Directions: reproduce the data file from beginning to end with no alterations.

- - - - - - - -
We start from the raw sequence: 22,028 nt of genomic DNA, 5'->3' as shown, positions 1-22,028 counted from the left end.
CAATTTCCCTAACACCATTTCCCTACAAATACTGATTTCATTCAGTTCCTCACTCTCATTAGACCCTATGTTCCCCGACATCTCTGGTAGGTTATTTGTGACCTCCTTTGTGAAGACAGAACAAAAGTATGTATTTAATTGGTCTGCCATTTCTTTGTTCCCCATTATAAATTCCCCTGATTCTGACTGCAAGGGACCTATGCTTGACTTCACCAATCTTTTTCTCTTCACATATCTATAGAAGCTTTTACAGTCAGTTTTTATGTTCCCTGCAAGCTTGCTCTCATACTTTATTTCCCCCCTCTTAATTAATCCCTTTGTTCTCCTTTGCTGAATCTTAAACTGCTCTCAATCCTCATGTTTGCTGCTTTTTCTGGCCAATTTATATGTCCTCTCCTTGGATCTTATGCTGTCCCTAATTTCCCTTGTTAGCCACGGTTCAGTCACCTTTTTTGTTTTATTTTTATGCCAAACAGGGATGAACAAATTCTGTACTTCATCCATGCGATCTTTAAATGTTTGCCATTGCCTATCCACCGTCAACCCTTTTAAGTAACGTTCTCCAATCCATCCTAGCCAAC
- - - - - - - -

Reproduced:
We start from the raw sequence: 22,028 nt of genomic DNA, 5'->3' as shown, positions 1-22,028 counted from the left end.
CAATTTCCCTAACACCATTTCCCTACAAATACTGATTTCATTCAGTTCCTCACTCTCATTAGACCCTATGTTCCCCGACATCTCTGGTAGGTTATTTGTGACCTCCTTTGTGAAGACAGAACAAAAGTATGTATTTAATTGGTCTGCCATTTCTTTGTTCCCCATTATAAATTCCCCTGATTCTGACTGCAAGGGACCTATGCTTGACTTCACCAATCTTTTTCTCTTCACATATCTATAGAAGCTTTTACAGTCAGTTTTTATGTTCCCTGCAAGCTTGCTCTCATACTTTATTTCCCCCCTCTTAATTAATCCCTTTGTTCTCCTTTGCTGAATCTTAAACTGCTCTCAATCCTCATGTTTGCTGCTTTTTCTGGCCAATTTATATGTCCTCTCCTTGGATCTTATGCTGTCCCTAATTTCCCTTGTTAGCCACGGTTCAGTCACCTTTTTTGTTTTATTTTTATGCCAAACAGGGATGAACAAATTCTGTACTTCATCCATGCGATCTTTAAATGTTTGCCATTGCCTATCCACCGTCAACCCTTTTAAGTAACGTTCTCCAATCCATCCTAGCCAAC